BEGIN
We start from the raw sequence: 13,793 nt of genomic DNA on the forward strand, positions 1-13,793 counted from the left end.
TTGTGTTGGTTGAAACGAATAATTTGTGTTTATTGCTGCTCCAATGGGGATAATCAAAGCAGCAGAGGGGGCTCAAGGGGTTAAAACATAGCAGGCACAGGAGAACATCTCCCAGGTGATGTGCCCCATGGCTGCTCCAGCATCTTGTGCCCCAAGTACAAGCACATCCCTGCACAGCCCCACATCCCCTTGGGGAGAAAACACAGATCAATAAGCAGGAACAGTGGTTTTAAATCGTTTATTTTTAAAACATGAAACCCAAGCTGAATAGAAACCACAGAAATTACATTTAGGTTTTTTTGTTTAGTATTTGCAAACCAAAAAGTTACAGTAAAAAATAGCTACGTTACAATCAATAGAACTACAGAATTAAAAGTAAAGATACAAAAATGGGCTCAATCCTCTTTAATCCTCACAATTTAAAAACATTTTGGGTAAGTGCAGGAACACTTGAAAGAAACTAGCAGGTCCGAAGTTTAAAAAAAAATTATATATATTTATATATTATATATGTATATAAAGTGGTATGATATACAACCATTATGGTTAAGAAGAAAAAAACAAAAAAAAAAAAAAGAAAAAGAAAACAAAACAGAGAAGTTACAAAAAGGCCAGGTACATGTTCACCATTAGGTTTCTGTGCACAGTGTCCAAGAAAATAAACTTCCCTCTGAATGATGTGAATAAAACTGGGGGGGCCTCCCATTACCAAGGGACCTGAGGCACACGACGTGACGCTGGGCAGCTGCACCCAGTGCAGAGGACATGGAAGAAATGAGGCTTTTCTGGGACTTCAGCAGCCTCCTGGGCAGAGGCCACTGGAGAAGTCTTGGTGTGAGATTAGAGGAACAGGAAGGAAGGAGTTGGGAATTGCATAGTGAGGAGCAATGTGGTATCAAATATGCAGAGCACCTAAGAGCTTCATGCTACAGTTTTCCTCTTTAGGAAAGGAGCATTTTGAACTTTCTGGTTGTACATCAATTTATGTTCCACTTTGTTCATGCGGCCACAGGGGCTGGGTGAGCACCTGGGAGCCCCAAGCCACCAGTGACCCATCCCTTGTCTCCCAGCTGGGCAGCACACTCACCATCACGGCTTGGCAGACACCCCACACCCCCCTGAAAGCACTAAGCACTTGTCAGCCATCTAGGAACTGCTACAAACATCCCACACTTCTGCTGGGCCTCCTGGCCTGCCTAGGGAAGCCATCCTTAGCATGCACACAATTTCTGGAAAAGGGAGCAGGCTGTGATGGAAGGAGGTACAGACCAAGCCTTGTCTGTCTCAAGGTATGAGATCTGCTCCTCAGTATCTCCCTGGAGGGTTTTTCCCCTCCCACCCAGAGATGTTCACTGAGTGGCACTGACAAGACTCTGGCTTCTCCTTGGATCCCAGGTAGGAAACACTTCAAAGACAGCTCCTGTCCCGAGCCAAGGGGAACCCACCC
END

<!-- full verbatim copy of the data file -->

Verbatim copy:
We start from the raw sequence: 13,793 nt of genomic DNA on the forward strand, positions 1-13,793 counted from the left end.
TTGTGTTGGTTGAAACGAATAATTTGTGTTTATTGCTGCTCCAATGGGGATAATCAAAGCAGCAGAGGGGGCTCAAGGGGTTAAAACATAGCAGGCACAGGAGAACATCTCCCAGGTGATGTGCCCCATGGCTGCTCCAGCATCTTGTGCCCCAAGTACAAGCACATCCCTGCACAGCCCCACATCCCCTTGGGGAGAAAACACAGATCAATAAGCAGGAACAGTGGTTTTAAATCGTTTATTTTTAAAACATGAAACCCAAGCTGAATAGAAACCACAGAAATTACATTTAGGTTTTTTTGTTTAGTATTTGCAAACCAAAAAGTTACAGTAAAAAATAGCTACGTTACAATCAATAGAACTACAGAATTAAAAGTAAAGATACAAAAATGGGCTCAATCCTCTTTAATCCTCACAATTTAAAAACATTTTGGGTAAGTGCAGGAACACTTGAAAGAAACTAGCAGGTCCGAAGTTTAAAAAAAAATTATATATATTTATATATTATATATGTATATAAAGTGGTATGATATACAACCATTATGGTTAAGAAGAAAAAAACAAAAAAAAAAAAAAGAAAAAGAAAACAAAACAGAGAAGTTACAAAAAGGCCAGGTACATGTTCACCATTAGGTTTCTGTGCACAGTGTCCAAGAAAATAAACTTCCCTCTGAATGATGTGAATAAAACTGGGGGGGCCTCCCATTACCAAGGGACCTGAGGCACACGACGTGACGCTGGGCAGCTGCACCCAGTGCAGAGGACATGGAAGAAATGAGGCTTTTCTGGGACTTCAGCAGCCTCCTGGGCAGAGGCCACTGGAGAAGTCTTGGTGTGAGATTAGAGGAACAGGAAGGAAGGAGTTGGGAATTGCATAGTGAGGAGCAATGTGGTATCAAATATGCAGAGCACCTAAGAGCTTCATGCTACAGTTTTCCTCTTTAGGAAAGGAGCATTTTGAACTTTCTGGTTGTACATCAATTTATGTTCCACTTTGTTCATGCGGCCACAGGGGCTGGGTGAGCACCTGGGAGCCCCAAGCCACCAGTGACCCATCCCTTGTCTCCCAGCTGGGCAGCACACTCACCATCACGGCTTGGCAGACACCCCACACCCCCCTGAAAGCACTAAGCACTTGTCAGCCATCTAGGAACTGCTACAAACATCCCACACTTCTGCTGGGCCTCCTGGCCTGCCTAGGGAAGCCATCCTTAGCATGCACACAATTTCTGGAAAAGGGAGCAGGCTGTGATGGAAGGAGGTACAGACCAAGCCTTGTCTGTCTCAAGGTATGAGATCTGCTCCTCAGTATCTCCCTGGAGGGTTTTTCCCCTCCCACCCAGAGATGTTCACTGAGTGGCACTGACAAGACTCTGGCTTCTCCTTGGATCCCAGGTAGGAAACACTTCAAAGACAGCTCCTGTCCCGAGCCAAGGGGAACCCACCC